Page:A History of the Inquisition of the Middle Ages-Volume I .pdf/214

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of which the rust could only be removed by fire, shows the side which he had finally determined to take.[1]

After several conferences with Louis and the leading bishops and nobles, the legate convened a national council at Bourges in November, 1225, for the final settlement of the question. Raymond appeared before it, humbly seeking absolution and reconciliation; he offered his purgation and whatever amends might be required by the churches, promising to render his lands peaceful and secure and obedient to Rome. As for heresy, he not only engaged to suppress it, but urged the legate to visit every city in his dominions and make inquisition into the faith of the people, pledging himseK to punish rigorously all delinquents and to coerce any town offering opposition. For himself, he was ready to render full satisfaction for any derelictions, and to undergo an examination as to his faith. On the other hand, Amauri exhibited the decrees of Innocent condemning Raymond VI. and bestowing his lands on Simon, and Philip's recognition of the latter. There was much wrangling in the council until the legate ordered each archbishop to deliberate separately with his suffragans and deliver to him the result in writing, to be submitted to the king and pope, under the seal of secrecy, enforced by excommunication. [2]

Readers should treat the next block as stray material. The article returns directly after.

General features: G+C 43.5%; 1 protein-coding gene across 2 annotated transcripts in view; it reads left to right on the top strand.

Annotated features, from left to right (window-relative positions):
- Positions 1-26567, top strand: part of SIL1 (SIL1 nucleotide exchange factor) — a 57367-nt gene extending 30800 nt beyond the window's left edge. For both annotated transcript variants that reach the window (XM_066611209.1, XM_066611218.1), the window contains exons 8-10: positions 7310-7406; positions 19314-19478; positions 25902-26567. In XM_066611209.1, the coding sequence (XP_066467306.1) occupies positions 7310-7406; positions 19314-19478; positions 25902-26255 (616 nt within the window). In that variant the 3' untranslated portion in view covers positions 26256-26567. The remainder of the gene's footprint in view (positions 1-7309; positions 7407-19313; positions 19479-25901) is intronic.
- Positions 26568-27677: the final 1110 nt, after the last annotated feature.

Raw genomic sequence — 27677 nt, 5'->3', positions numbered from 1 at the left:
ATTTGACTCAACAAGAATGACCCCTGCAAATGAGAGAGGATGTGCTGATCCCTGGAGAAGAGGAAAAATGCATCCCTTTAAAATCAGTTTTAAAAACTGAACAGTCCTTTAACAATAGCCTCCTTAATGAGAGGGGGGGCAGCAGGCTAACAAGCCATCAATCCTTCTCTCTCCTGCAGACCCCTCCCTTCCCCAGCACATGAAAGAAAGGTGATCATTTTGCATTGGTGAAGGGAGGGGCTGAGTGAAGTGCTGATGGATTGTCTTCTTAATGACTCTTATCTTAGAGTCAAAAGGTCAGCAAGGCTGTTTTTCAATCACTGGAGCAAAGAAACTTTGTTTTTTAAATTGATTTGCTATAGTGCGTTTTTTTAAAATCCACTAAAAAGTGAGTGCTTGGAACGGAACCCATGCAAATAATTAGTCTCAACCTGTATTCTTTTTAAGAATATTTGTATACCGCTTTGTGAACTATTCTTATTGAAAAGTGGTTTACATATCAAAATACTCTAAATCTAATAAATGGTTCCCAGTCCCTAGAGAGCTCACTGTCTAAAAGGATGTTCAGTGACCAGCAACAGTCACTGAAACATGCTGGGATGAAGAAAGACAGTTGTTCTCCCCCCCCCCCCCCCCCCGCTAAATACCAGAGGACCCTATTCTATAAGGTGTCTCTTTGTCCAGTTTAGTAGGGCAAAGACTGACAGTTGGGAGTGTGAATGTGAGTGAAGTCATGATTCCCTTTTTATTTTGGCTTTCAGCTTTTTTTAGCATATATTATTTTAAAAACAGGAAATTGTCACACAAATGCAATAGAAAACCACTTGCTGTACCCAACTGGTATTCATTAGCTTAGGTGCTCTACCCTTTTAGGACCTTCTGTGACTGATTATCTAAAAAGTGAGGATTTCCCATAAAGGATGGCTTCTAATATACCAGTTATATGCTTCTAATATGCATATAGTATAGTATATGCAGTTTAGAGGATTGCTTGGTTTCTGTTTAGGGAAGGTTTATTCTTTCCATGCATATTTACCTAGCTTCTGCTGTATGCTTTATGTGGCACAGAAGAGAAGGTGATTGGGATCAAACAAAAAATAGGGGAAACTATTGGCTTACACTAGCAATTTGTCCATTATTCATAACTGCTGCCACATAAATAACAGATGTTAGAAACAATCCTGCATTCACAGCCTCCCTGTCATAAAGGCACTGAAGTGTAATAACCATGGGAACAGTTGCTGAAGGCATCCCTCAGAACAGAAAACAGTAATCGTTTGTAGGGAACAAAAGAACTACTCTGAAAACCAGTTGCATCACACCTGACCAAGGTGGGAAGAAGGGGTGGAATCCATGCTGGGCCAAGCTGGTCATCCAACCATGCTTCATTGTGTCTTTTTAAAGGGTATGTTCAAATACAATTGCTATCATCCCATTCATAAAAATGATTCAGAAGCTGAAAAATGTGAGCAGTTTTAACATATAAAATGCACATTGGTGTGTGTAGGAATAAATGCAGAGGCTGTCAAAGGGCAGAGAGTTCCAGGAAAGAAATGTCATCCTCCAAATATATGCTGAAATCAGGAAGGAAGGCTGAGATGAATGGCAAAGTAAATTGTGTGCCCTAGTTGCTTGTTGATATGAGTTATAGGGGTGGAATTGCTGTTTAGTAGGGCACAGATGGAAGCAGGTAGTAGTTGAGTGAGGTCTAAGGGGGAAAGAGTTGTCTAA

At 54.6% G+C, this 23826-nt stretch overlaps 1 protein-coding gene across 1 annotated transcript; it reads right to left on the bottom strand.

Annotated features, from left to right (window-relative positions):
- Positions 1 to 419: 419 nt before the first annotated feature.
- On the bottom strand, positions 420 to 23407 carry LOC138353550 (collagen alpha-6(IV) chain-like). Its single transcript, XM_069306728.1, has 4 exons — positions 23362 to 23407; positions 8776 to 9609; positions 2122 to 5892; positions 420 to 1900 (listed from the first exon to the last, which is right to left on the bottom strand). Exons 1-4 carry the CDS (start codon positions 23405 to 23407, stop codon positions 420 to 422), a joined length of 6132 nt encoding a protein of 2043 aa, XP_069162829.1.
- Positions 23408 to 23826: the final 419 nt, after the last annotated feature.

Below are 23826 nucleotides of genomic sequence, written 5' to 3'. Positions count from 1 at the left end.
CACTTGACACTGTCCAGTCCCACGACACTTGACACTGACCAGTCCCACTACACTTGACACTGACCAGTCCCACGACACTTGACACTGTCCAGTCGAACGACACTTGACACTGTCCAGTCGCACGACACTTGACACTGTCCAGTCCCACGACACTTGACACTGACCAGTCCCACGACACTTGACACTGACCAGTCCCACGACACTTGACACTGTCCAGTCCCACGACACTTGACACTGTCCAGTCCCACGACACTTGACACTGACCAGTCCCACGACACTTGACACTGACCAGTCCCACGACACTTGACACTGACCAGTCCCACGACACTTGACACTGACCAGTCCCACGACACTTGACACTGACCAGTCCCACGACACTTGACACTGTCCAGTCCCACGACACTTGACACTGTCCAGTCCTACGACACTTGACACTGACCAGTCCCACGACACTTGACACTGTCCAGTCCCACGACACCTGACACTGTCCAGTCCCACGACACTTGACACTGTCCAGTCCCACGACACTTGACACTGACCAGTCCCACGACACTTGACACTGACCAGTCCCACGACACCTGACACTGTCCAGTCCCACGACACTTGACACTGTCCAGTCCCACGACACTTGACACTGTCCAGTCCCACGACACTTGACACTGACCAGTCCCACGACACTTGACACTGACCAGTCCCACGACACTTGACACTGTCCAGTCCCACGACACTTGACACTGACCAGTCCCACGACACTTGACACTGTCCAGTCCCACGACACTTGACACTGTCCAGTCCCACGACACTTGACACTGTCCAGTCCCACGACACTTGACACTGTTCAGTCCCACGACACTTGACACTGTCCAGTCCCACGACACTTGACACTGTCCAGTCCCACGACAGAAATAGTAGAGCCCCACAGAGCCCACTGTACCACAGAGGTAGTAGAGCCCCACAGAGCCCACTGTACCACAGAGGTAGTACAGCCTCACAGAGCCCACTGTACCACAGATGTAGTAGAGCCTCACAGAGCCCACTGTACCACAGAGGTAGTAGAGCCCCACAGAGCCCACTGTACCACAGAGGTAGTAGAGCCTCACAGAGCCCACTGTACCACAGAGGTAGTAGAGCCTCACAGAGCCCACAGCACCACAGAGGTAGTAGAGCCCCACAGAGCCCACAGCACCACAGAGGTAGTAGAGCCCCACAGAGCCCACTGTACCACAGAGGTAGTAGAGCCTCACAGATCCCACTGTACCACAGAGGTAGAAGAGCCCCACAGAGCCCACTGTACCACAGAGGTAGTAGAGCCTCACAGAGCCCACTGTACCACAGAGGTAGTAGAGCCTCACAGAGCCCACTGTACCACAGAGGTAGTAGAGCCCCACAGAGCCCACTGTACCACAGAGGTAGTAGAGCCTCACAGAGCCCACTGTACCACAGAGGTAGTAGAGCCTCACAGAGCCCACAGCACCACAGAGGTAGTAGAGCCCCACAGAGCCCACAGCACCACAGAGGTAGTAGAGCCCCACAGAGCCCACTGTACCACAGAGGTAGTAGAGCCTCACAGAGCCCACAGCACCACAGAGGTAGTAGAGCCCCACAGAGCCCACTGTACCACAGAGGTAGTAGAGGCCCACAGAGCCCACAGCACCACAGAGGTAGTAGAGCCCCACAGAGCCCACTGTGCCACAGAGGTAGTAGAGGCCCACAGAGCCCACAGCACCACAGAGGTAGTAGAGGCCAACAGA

There is an episode in the proceedings of this council worth attention as an illustration of the relations between Rome and the local churches and the character of the establishment to which the heretics were invited to return with the gentle inducements of the stake and gibbet. After the ostensible business of the assemblage was over, the legate craftily gave to the delegates of

  1. Vaissette, III. Pr. 284-5.— Schmidt I. 291.— Coll. Doat, XXIII. 269-70.— Rymer, Feed. I. 273, 274, 281.— Raynald. Annal. ann. 1225, No. 28-34.— Teulet, Layettes, II. 47, No. 1694.
  2. Chron. Turonens. ann. 1225.— Matt. Paris ann. 1225, pp. 227-9. A poetaster of the period, in describing the council, depicts Raymond's discomfiture with emphasis :

    "Et s'i vint li quens de St. Gille,
    Ki n'i fist valiant une tille
    De sa besougne, quant vint là,
    Qu' escum^niies s'en r'ala,
    Ausi' com il i fu venus.
    Voire plus, s'il pot estre plus."

    — Chronique de Philippe Mousket, 25885-90.